“An Israeli soldier put a gun to my head”: Palestinian paramedics in harm’s way

Palestinian medical personnel undertake vital, but increasingly hazardous, duties in the occupied Palestinian territory (oPt). Emergency medical technicians are early to arrive following attacks, and are often nearby at protests or clashes to assist the wounded.

We spoke to staff at the Palestine Red Crescent Society (PRCS) Emergency Medical Centre in Jerusalem to find out how attacks and threats against Palestinian medics by the Israeli military put them in harm’s way and affect the sustainable provision of healthcare.

Can you tell us about your work?

Mohammed: “We work for the PRCS Emergency Medical Centre in Jerusalem. I’m a paramedic, and Ibrahim is the head of volunteers in Jerusalem. We are a special branch because we connect Palestinian areas with Israeli areas.”

Ibrahim: “Our mission is to provide emergency medical services and transfer patients from checkpoints to hospitals.”

Have your medical teams ever been put in harm’s way?

Mohammed: “Yes, our staff and volunteers have encountered violence from Israeli soldiers.”

Ibrahim: “Israeli soldiers sometimes kick and even shoot at PRCS volunteers. They say: ‘You don’t have to be here, it is not your work,’ so if there are critical cases, say a person has been shot, the PRCS volunteers are not always allowed to be the first responders to the scene.”

“One time an Israeli soldier put a gun to my head, saying ‘Why do you want to come here?’ We have to face these issues often.”

Mohammed: “The situation here is occupation. Our work is humanitarian, we are not doing political work, we are giving first aid.”

Can you access the wounded during clashes?

Ibrahim: “We face a lot of problems, especially during clashes because we are not treated as we should be under international law. The Fourth Geneva Convention requires that ambulances and their staff must be protected at all times so the wounded and sick can be freely treated.”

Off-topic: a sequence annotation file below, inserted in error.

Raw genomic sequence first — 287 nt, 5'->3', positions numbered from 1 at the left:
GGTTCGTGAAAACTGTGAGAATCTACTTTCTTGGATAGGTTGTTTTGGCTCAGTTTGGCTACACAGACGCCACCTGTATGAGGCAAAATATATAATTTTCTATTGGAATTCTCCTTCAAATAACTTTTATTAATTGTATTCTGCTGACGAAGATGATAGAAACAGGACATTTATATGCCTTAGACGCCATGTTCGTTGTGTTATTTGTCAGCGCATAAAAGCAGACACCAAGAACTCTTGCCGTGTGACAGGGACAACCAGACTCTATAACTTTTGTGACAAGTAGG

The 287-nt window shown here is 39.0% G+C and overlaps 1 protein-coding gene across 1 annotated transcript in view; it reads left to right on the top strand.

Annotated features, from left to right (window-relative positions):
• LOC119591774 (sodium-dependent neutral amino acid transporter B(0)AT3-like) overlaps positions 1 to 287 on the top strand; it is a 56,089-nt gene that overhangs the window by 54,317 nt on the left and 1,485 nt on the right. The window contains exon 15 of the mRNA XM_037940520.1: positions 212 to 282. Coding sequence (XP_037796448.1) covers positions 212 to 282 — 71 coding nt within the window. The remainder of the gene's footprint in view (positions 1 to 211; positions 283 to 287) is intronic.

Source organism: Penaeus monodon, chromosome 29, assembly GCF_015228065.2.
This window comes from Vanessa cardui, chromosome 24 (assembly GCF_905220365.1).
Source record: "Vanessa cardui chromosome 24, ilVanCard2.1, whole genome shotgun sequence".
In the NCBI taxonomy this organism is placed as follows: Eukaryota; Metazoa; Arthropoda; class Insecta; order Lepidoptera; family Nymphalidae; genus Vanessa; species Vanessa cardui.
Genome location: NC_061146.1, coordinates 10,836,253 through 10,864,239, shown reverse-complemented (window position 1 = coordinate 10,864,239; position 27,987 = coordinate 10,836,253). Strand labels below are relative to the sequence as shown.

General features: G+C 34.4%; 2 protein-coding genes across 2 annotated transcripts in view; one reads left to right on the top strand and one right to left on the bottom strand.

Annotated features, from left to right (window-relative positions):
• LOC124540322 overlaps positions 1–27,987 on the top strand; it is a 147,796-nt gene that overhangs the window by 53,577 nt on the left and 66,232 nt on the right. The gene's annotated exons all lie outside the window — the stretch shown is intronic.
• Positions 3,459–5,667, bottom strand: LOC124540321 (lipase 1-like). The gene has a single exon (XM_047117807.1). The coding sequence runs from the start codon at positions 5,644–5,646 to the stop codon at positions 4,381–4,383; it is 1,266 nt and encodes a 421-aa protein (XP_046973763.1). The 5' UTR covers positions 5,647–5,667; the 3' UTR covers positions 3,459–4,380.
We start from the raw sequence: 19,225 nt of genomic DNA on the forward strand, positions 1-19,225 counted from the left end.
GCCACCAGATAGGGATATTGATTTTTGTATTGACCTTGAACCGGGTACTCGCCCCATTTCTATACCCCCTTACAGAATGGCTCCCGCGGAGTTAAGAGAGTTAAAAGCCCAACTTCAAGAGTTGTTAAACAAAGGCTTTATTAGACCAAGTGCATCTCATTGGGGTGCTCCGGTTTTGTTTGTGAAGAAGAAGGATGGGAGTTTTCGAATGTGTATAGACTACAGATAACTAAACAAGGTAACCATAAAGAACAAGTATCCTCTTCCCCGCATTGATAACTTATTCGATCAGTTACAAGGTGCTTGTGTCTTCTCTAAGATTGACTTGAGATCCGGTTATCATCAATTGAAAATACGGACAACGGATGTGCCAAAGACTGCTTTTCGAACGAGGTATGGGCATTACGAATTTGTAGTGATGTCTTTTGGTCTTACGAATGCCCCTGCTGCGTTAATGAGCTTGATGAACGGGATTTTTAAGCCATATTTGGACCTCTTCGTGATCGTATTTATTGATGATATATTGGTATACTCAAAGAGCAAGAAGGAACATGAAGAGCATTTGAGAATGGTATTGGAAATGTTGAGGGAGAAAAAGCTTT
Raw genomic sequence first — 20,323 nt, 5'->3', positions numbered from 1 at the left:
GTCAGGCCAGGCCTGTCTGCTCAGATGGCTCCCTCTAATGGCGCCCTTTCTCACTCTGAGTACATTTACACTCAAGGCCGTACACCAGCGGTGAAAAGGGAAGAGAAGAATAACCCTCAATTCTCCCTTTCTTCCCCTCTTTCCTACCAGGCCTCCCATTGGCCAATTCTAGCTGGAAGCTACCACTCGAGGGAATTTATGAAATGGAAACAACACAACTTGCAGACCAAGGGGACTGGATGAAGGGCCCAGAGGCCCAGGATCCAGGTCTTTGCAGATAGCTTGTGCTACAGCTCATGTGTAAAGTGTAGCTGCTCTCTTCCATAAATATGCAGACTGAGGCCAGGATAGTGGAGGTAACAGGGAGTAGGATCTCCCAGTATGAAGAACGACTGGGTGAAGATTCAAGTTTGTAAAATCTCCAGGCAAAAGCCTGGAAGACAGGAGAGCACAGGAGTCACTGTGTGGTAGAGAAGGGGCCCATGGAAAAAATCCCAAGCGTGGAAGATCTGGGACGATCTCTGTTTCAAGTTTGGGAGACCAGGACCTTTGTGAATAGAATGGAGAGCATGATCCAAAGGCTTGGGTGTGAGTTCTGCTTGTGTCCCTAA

Mohammed: “In clash situations the Israeli authorities can refuse to let PRCS ambulances enter areas with injured people. I’ve worked when there have been clashes and Israeli soldiers have refused to let us enter the clash scene, so patients have not received medical care.”

“During the recent clashes here in Jerusalem we faced restrictions transferring patients to the hospital. We faced restrictions getting to the patient; the soldiers were blocking the way. They called the International Committee of the Red Cross and they told them it was a military area and forbidden for an ambulance or medical staff to enter.”

Ibrahim: “Although it is illegal to raise a weapon against an ambulance, we face regular violence from Israeli soldiers against our staff and ambulances. We recorded six cases of abuse against our staff, where PRCS volunteers or medics were shot at or hit by soldiers.”

Mohammed: “We also recorded a case of the ambulance being stopped and the soldiers opening the ambulance and arresting the patient inside.”

How does a patient being arrested from a PRCS ambulance impact future work?

Mohammed: “When people hear someone was arrested from a PRCS ambulance in Jerusalem the population stops trusting us. It’s dangerous when we go to help the injured and people tell us ‘No I don’t need an ambulance’. Instead the patient is transferred by private car.”

Ibrahim: “In Silwan, during the recent clashes, after the soldiers arrested a patient from our ambulance, there was another injured person who had been shot. We went to help him but he disappeared; his friends hid him even though he was bleeding heavily. After making sure there were no soldiers, his friends took him to hospital in a private car but he died from the bleeding. They thought if our ambulance took him to hospital the soldiers would arrest him.” 

Take action

Join Medical Aid for Palestinians in calling on the UK Government to make recommendations in support of Palestinians’ rights to health and dignity, including protection for Palestinian healthcare, in Israel’s Universal Periodic Review in January.

Protect Palestinian healthcare

Read MAP’s new report, Health Under Occupation, to find out more about attacks against medical teams in the oPt.